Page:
Analyzing these two predicted orientations, configuration A represents an orientation that is likely appropriate for a slow direct electron transfer between the distal FeS cluster of the Re MBH and the electrode, which are separated by 32.3 ± 1.4 Å (Fig 3A). Interestingly, this distance is much larger for orientation B as the exit of the electron transfer chain points away from the surface (Fig 3B). Albeit closer than in orientation A, also the active site of configuration B resides outside electron tunneling distance to the electrode (43.5 ± 0.3 Å in B versus 48.0 Å ± 0.7 Å in A, taking the Ni atom as reference). Clearly, the electrocatalytic processes of Re MBH in orientation B would require a mediator in the bulk solution to shuttle electrons between the distal FeS cluster and the electrode. Consequently, orientations A and B might be attributed to the fractions of experimentally observed Re MBH molecules (at OCP, ca. +260 mV) undergoing direct and mediated electron exchange with the electrode, respectively. Notably, relative amounts of the two orientations are controlled by local electrostatic interactions with the SAM-coated electrode and the tendency to align the molecular dipole moment in the interfacial electric field. The latter contribution changes significantly below the potential-of-zero-charge (PZC) of the SAM-coated Au electrode, which is ca. −250 mV (Fig C in S1 Appendix). This explains the experimentally observed pre-activation at −340 mV, where mediated electron transfer becomes negligible. Thus, we conclude that an A-like orientation prevails under these conditions. This potential-dependent re-orientation of the adsorbed Re MBH is also consistent with the observed changes of the amide I / amide II intensity ratio in the SEIRA spectra measured at OCP and at the pre-activation potential (Fig 2C).


In summary, we applied an integral approach of SEIRA spectroscopy, AFM, and PFV in combination with MD simulations to study immobilization, structural integrity, and catalytic activity of an oxygen-tolerant [NiFe] hydrogenase on SAM-coated Au electrodes. The experimental data indicate different orientations of the Re MBH biomolecules initially adsorbed on the electrode surface. We identified at least two enzyme populations that operate with different types of electronic communication with the electrode, i.e. direct and mediated electron transfer. The initial heterogeneous distribution can be rationalized on the basis of MD simulations which, despite the relatively short simulation times, seem to provide a good model for the immobilized enzyme. Through pre-activation at negative potentials, below the PZC of the SAM-coated Au electrode, the fraction of the electro-active molecules exhibiting direct electron transfer was increased due to protein re-orientation, eventually resulting in a higher catalytic current. In the light of these findings, the presented experimental and theoretical approach promises to be of general applicability to study and optimize bioelectronic devices with different enzymes, modes of protein adsorption, and support materials.[29]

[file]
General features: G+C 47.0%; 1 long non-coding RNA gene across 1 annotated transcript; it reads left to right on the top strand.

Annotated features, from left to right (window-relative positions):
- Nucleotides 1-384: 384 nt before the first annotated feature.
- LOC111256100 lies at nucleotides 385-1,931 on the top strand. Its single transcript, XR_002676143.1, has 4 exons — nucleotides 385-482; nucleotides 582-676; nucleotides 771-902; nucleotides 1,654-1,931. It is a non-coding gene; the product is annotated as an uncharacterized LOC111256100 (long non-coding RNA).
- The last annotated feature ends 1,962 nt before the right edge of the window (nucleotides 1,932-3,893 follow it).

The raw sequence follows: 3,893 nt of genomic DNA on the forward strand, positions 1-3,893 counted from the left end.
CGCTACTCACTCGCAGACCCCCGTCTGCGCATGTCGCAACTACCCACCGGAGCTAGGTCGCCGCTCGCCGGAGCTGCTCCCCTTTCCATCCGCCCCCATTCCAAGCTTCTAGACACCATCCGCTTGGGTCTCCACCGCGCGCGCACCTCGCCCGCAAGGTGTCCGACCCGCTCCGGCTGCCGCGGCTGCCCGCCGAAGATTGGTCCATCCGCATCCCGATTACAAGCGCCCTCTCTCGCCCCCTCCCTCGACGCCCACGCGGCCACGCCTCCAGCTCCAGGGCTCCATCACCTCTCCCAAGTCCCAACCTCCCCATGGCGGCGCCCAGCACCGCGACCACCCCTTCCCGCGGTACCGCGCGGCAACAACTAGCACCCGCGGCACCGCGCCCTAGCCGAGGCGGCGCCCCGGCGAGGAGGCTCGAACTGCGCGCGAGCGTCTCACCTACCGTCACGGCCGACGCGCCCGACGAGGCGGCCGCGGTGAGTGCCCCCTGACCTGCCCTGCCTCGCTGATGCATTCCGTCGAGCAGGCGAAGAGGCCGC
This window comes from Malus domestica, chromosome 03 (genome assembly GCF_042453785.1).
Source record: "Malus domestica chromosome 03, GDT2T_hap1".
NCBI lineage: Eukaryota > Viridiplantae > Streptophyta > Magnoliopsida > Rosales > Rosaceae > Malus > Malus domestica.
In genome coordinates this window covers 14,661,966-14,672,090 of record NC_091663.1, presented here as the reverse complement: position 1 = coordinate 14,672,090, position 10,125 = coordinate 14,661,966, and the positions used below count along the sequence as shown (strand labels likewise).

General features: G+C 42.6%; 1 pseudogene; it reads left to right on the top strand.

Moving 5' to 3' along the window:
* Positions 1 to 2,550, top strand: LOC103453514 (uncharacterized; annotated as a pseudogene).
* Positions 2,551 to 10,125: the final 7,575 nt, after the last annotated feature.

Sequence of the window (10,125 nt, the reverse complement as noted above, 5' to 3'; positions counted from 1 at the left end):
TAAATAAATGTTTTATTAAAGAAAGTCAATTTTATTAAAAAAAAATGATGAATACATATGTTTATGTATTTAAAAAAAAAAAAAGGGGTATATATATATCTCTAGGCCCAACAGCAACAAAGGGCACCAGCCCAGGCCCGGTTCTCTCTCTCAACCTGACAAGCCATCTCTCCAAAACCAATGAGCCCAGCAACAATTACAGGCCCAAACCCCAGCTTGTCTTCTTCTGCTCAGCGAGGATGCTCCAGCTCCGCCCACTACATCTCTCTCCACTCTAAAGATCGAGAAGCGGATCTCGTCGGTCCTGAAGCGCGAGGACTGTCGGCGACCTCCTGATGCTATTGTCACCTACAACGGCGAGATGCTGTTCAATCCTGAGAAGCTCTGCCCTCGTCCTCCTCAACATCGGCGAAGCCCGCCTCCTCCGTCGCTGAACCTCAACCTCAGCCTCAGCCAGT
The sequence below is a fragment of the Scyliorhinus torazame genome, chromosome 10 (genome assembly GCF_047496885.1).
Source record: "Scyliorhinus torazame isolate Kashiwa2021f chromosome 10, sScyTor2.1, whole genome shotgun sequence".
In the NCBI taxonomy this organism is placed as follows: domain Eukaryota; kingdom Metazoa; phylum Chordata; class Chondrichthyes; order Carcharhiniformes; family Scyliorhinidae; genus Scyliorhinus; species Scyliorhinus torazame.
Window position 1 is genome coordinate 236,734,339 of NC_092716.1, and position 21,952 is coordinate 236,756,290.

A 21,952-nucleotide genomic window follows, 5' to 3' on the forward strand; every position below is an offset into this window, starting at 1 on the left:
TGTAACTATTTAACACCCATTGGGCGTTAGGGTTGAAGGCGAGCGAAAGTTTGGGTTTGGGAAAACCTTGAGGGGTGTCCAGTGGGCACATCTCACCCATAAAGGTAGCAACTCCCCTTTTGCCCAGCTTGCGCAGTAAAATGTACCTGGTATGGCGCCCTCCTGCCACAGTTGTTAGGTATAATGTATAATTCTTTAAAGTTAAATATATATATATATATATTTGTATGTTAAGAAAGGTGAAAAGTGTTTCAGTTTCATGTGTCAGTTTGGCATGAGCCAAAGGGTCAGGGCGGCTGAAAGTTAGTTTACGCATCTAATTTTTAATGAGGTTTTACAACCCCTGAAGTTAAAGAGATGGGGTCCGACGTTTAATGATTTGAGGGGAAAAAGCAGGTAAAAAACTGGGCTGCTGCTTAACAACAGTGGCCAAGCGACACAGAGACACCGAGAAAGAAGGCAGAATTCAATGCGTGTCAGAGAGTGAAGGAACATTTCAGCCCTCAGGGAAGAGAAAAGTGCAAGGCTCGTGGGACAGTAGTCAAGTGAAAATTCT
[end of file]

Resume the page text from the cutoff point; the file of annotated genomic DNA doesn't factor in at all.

Supporting Information

S1 Appendix. Complementary experimental AFM, elipsometric, and electrochemical data as well as computational details.



M.A.M. and T.U. thank the HLRN for computational resources. We would like to thank Dr. K.H. Ly and Dr. J. Kozuch for helpful discussions.

Author Contributions

Conceived and designed the experiments: AF MAM IZ NH TU RK. Performed the experiments: NH TU MZ DM JF. Analyzed the data: NH TU MZ MH MAM AF IZ PH DM. Contributed reagents/materials/analysis tools: JF OL MZ RK. Wrote the paper: NH TU MH OL PH AF MAM IZ DM MZ.